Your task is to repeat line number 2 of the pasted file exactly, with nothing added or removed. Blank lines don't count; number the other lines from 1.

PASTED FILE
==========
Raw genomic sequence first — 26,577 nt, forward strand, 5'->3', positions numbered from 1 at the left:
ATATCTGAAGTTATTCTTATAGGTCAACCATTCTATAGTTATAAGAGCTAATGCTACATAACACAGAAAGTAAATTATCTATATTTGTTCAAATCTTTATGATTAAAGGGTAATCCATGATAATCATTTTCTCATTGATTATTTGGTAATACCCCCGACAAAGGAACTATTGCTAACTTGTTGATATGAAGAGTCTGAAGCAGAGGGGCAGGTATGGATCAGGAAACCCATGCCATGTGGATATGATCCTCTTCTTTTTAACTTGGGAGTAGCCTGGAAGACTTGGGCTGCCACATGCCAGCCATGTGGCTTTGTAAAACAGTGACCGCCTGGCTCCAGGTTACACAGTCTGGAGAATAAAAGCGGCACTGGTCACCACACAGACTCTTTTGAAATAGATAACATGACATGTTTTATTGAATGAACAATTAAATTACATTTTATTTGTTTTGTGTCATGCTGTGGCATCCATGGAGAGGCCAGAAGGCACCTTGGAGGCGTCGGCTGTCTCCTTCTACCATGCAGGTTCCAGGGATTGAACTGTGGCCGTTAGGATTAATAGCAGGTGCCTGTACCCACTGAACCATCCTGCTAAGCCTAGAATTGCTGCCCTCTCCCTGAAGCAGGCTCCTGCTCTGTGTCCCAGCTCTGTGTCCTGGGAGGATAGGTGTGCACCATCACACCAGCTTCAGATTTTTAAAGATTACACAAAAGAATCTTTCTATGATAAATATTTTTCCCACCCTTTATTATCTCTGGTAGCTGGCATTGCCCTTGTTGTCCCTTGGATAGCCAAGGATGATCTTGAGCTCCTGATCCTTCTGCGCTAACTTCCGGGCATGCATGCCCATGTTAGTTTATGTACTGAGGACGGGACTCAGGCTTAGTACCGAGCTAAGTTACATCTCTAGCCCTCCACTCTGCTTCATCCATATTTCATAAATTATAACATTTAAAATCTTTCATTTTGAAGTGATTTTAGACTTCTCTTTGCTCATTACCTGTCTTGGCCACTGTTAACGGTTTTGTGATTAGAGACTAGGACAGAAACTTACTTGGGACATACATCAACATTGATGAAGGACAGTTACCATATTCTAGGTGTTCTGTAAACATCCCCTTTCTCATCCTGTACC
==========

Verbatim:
ATATCTGAAGTTATTCTTATAGGTCAACCATTCTATAGTTATAAGAGCTAATGCTACATAACACAGAAAGTAAATTATCTATATTTGTTCAAATCTTTATGATTAAAGGGTAATCCATGATAATCATTTTCTCATTGATTATTTGGTAATACCCCCGACAAAGGAACTATTGCTAACTTGTTGATATGAAGAGTCTGAAGCAGAGGGGCAGGTATGGATCAGGAAACCCATGCCATGTGGATATGATCCTCTTCTTTTTAACTTGGGAGTAGCCTGGAAGACTTGGGCTGCCACATGCCAGCCATGTGGCTTTGTAAAACAGTGACCGCCTGGCTCCAGGTTACACAGTCTGGAGAATAAAAGCGGCACTGGTCACCACACAGACTCTTTTGAAATAGATAACATGACATGTTTTATTGAATGAACAATTAAATTACATTTTATTTGTTTTGTGTCATGCTGTGGCATCCATGGAGAGGCCAGAAGGCACCTTGGAGGCGTCGGCTGTCTCCTTCTACCATGCAGGTTCCAGGGATTGAACTGTGGCCGTTAGGATTAATAGCAGGTGCCTGTACCCACTGAACCATCCTGCTAAGCCTAGAATTGCTGCCCTCTCCCTGAAGCAGGCTCCTGCTCTGTGTCCCAGCTCTGTGTCCTGGGAGGATAGGTGTGCACCATCACACCAGCTTCAGATTTTTAAAGATTACACAAAAGAATCTTTCTATGATAAATATTTTTCCCACCCTTTATTATCTCTGGTAGCTGGCATTGCCCTTGTTGTCCCTTGGATAGCCAAGGATGATCTTGAGCTCCTGATCCTTCTGCGCTAACTTCCGGGCATGCATGCCCATGTTAGTTTATGTACTGAGGACGGGACTCAGGCTTAGTACCGAGCTAAGTTACATCTCTAGCCCTCCACTCTGCTTCATCCATATTTCATAAATTATAACATTTAAAATCTTTCATTTTGAAGTGATTTTAGACTTCTCTTTGCTCATTACCTGTCTTGGCCACTGTTAACGGTTTTGTGATTAGAGACTAGGACAGAAACTTACTTGGGACATACATCAACATTGATGAAGGACAGTTACCATATTCTAGGTGTTCTGTAAACATCCCCTTTCTCATCCTGTACC